Aims: To evaluate the long-term clinical impact of the application of cardiac rehabilitation (CR) early after discharge in a real-world population.
Methods and results: We analysed the 5-year incidence of cardiovascular mortality and hospitalization for cardiovascular causes in two populations, attenders vs. non-attenders to an ambulatory CR program which were consecutively discharged from two tertiary hospitals, after ST-elevation myocardial infarction, non-ST-elevation myocardial infarction, coronary artery bypass graft, or planned percutaneous coronary intervention. A primary analysis using multivariable regression model and a secondary analysis using the propensity score approach were performed. Between 1 January 2009 and 31 December 2010, 839 patients attended a CR program planned at discharged, while 441 patients were discharged from Cardiovascular Department without any program of CR. During follow-up, the incidence of cardiovascular mortality was 6% in both groups (P = 0.62). The composite outcome of hospitalizations for cardiovascular causes and cardiovascular mortality were lower in CR group compared to no-CR group (18% vs. 30%, P < 0.001) and was driven by lower hospitalizations for cardiovascular causes (15 vs. 27%, P < 0.001). At multivariable Cox proportional hazard analysis, CR program was independent predictor of lower occurrence of the composite outcome (hazard ratio 0.58, 95% confidence interval 0.43-0.77; P < 0.001), while in the propensity-matched analysis CR group experienced also a lower total mortality (10% vs. 19%, P = 0.002) and cardiovascular mortality (2% vs. 7%, P = 0.008) compared to no-CR group.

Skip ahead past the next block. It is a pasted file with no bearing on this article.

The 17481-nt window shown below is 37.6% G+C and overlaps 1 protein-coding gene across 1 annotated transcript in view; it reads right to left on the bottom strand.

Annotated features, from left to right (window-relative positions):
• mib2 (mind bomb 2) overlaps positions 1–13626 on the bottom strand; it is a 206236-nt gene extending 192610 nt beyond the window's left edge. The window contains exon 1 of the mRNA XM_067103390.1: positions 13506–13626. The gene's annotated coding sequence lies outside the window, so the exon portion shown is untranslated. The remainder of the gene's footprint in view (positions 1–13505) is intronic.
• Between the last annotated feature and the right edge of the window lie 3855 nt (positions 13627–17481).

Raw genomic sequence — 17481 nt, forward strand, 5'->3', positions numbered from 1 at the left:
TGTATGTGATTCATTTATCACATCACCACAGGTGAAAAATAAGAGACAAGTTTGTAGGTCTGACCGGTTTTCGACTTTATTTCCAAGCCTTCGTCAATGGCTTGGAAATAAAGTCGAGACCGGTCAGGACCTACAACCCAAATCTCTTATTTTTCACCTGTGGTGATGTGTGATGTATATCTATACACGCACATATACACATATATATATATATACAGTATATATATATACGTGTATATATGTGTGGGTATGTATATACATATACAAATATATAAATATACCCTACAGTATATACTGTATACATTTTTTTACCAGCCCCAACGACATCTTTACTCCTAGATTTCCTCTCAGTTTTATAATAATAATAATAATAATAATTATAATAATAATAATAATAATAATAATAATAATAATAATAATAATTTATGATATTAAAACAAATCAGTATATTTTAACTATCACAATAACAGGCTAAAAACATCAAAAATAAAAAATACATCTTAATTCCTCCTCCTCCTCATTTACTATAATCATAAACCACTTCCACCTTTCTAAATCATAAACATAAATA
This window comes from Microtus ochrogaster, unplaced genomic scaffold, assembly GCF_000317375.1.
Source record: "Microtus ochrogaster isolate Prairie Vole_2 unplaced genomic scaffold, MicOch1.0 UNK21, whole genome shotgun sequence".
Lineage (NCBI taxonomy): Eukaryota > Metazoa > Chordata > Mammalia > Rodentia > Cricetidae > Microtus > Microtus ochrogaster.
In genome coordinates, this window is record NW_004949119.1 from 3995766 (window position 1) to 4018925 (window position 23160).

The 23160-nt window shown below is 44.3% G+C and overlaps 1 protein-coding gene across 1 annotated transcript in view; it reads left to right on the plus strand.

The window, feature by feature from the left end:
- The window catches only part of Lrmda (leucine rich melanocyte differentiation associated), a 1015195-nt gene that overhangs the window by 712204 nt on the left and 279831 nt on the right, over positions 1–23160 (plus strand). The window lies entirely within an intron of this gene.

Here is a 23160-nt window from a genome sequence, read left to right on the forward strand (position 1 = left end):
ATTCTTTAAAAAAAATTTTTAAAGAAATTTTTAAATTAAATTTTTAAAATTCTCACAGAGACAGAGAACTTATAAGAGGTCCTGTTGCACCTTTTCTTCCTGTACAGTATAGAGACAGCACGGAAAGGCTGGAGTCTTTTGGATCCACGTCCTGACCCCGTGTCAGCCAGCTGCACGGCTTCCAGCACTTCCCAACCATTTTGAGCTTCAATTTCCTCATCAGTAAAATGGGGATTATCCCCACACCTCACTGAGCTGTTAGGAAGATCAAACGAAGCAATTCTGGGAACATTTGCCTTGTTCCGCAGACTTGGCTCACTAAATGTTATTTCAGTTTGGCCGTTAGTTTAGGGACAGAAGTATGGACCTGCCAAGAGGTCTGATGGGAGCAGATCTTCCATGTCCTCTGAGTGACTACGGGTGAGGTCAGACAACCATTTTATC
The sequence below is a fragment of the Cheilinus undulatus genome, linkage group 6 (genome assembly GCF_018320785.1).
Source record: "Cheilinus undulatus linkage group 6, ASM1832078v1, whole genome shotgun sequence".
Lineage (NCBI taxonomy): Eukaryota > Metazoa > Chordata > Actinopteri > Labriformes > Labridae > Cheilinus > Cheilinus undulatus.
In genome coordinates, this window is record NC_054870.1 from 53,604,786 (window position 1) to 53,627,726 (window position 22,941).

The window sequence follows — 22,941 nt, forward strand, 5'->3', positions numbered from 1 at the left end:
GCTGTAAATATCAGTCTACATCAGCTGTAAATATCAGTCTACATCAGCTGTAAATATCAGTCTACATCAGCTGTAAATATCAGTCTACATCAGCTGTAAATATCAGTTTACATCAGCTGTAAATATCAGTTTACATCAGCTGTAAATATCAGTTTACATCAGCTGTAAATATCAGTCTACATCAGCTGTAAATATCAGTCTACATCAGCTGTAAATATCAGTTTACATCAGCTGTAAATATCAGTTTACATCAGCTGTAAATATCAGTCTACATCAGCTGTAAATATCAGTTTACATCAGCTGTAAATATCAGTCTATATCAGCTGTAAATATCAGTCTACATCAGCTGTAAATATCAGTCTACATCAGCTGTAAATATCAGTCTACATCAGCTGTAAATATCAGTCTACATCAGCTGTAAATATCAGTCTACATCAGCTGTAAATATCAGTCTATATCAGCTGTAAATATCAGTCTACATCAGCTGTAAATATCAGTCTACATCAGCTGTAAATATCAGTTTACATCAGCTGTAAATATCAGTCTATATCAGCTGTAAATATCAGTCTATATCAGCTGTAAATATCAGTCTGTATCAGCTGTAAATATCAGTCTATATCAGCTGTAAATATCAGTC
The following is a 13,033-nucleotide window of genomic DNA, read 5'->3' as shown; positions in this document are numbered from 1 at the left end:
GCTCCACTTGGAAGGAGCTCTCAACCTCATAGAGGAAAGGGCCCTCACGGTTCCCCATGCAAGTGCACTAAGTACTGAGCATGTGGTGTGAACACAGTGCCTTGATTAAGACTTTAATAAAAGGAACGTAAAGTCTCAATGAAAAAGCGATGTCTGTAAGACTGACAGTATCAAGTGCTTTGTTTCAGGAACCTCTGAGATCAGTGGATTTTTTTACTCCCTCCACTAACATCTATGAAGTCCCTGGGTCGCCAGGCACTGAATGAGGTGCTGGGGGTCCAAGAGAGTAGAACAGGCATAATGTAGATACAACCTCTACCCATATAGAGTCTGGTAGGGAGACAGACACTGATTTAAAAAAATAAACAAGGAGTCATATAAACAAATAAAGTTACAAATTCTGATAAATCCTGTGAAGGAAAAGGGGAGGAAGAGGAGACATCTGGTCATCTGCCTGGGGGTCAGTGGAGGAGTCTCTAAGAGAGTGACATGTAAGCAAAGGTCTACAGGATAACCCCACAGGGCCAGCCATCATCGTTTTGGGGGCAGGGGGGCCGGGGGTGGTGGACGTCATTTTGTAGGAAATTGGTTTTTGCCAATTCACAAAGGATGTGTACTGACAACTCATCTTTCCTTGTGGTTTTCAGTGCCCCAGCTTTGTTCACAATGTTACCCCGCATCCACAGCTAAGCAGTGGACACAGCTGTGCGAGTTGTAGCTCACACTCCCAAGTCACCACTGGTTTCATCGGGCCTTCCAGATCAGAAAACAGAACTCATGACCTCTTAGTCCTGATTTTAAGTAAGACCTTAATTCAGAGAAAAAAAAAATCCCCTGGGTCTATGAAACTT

Conclusion: This study showed, in a real-world population, the positive effects of ambulatory CR program in improving clinical outcomes and highlights the importance of a spread use of CR in order to reduce cardiovascular hospitalizations and cardiovascular mortality during a long-term follow-up.
Keywords: Cardiac rehabilitation; Cardiovascular hospitalization; Cardiovascular mortality; Coronary artery disease; Propensity score.
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